Keir Starmer, the leader of Britain’s Labour Party, is set to include a promise to recognise a Palestinian State in the party’s election manifesto. This is aimed at bolstering support from the left, the Guardian newspaper reported.

The manifesto, to be finalised on Friday and launched next Thursday, will reportedly take a cautious approach with few new policy announcements, unlike the more comprehensive manifestos published under Jeremy Corbyn’s leadership in 2017 and 2019. 

According to a source familiar with the draft document, the party is exercising fiscal restraint to avoid providing ammunition to the Conservatives, acknowledging that unfunded policies are unlikely to be implemented.

The inclusion of a specific mention of the Middle East in the Labour Party’s manifesto came as a surprise, as the primary focus is expected to be on Keir Starmer’s five key “missions” – economy, education, health, energy, and crime.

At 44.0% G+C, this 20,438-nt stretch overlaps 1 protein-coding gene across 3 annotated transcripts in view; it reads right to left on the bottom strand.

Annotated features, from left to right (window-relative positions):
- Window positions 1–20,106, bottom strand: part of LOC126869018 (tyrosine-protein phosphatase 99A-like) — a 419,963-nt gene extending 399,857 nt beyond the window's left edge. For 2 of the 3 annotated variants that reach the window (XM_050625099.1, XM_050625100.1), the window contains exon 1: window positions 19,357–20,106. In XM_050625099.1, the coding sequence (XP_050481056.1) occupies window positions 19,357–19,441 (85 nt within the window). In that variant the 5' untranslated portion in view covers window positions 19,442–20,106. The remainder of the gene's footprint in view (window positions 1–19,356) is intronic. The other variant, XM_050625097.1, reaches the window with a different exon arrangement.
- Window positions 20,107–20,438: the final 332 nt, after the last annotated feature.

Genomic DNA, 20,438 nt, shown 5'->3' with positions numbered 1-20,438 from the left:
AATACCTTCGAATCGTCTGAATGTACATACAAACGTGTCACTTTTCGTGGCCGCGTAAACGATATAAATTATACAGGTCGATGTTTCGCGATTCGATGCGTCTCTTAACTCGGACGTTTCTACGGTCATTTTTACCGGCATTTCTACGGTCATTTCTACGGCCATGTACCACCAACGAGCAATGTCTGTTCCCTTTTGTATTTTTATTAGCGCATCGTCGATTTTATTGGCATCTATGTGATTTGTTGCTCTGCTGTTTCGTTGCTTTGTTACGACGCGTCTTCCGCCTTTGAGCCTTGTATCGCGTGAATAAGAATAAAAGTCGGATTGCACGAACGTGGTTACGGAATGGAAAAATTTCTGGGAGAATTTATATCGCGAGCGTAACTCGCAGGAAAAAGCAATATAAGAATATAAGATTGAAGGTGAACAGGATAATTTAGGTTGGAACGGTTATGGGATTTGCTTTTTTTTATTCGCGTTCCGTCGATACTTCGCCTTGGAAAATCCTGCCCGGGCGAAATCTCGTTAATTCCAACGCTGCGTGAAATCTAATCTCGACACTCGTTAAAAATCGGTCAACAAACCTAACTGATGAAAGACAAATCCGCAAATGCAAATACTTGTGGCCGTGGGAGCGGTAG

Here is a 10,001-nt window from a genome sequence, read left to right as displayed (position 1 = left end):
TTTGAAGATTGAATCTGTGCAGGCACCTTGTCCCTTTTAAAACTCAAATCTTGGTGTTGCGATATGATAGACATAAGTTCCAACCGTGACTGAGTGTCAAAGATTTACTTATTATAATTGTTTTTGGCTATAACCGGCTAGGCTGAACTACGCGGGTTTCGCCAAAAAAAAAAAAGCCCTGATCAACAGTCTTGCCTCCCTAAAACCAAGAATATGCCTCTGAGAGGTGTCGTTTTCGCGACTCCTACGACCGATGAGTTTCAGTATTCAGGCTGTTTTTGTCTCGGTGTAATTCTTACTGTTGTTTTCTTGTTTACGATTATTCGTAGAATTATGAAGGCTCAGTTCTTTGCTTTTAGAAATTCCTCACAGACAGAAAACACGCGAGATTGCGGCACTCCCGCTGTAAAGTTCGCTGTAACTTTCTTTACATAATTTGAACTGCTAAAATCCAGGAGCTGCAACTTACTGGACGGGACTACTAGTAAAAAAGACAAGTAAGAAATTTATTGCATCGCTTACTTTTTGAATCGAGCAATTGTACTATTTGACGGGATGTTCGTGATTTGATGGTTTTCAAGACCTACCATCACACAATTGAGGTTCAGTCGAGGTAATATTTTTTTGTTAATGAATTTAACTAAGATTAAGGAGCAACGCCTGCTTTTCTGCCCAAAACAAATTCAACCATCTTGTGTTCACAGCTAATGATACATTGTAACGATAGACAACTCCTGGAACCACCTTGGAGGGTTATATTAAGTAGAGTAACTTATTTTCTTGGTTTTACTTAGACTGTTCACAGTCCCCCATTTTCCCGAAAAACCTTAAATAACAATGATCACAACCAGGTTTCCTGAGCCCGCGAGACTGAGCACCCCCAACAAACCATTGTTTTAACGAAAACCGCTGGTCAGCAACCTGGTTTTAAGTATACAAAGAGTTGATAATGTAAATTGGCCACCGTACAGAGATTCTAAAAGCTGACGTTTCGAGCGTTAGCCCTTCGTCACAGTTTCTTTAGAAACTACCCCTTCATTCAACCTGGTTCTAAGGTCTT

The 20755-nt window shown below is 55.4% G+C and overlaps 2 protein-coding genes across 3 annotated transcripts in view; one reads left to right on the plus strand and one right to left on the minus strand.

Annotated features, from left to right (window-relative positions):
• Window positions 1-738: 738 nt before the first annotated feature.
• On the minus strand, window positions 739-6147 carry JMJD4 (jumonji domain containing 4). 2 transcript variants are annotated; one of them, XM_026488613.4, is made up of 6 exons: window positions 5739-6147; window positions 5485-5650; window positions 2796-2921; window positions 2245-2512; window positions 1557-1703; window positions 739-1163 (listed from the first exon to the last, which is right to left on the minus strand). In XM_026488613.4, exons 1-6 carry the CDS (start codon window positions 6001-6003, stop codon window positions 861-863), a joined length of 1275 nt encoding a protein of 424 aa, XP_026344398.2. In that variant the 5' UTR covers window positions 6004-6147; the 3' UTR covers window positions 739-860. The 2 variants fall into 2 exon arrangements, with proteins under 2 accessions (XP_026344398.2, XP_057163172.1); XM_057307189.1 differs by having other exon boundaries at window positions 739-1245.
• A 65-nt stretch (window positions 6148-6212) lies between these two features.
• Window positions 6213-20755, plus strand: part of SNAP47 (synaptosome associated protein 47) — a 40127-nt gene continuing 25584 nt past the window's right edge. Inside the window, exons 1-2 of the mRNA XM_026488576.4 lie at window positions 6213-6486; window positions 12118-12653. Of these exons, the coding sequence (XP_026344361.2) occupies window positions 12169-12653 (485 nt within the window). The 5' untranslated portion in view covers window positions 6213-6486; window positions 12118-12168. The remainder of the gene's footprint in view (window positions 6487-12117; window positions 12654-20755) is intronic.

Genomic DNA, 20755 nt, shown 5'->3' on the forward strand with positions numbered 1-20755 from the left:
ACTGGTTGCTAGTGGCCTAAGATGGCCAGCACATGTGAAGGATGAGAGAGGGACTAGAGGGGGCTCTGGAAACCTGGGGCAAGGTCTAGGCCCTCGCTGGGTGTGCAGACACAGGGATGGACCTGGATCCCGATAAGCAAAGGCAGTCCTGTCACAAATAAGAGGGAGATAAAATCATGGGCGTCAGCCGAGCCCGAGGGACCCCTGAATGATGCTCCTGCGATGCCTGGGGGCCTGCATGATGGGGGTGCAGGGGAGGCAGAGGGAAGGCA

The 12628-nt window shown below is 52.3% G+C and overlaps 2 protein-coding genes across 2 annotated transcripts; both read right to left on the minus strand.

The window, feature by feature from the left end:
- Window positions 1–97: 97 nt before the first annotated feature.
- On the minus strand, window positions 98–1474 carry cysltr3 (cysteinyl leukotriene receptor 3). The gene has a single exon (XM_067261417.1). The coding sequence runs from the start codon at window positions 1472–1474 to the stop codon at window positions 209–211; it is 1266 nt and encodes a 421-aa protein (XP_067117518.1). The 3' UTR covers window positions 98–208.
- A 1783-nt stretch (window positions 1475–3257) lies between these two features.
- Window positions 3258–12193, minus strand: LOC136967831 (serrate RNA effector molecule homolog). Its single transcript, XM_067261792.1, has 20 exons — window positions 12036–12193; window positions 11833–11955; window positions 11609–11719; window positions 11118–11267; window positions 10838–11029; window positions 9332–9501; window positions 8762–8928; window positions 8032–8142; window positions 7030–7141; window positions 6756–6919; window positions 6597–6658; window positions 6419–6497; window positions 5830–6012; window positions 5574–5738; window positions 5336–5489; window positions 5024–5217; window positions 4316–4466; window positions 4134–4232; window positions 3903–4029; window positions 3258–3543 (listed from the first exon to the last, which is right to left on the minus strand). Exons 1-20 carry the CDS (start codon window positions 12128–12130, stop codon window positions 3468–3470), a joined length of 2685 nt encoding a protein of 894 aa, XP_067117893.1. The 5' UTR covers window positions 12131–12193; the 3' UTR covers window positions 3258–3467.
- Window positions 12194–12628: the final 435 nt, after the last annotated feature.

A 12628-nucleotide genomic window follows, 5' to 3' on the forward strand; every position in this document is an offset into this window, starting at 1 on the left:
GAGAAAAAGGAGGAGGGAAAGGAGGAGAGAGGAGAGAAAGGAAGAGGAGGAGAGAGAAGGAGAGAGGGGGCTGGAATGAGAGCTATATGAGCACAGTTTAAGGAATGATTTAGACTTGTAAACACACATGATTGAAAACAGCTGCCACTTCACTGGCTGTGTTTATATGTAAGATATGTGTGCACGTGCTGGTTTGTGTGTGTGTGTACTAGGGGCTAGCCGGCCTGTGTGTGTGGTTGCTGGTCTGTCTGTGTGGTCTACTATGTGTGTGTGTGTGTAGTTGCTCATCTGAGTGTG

The commitment to recognising a Palestinian state as part of a peace process aligns with remarks made by Foreign Secretary David Cameron in January.

Cameron’s comments, which emphasised the need for “irreversible progress” towards a two-state solution, drew criticism from within his own party. The move by Labour leadership is seen as an effort to distinguish themselves from the Conservatives on this issue.

Labour’s decision to recognise Palestine is likely to spark tension with Israel, whose Prime Minister Benjamin Netanyahu vehemently opposed similar moves by Ireland, Spain, and Norway in May, denouncing it as a “reward for terrorism”.

Initially, Keir Starmer aligned with the British government and the US in their support for Israel during the Gaza conflict, which drew criticism from the Labour left.

However, Labour has recently distanced itself from the government’s stance, implicitly backing the international criminal court’s move to issue an arrest warrant for Netanyahu.

By embracing Palestinian statehood, Labour aims to regain support among Muslim and progressive voters, who have grown disillusioned with the party’s foreign policy. Party officials fear losing key urban constituencies, Bristol Central and Sheffield Hallam, if they fail to reconnect with these voters.

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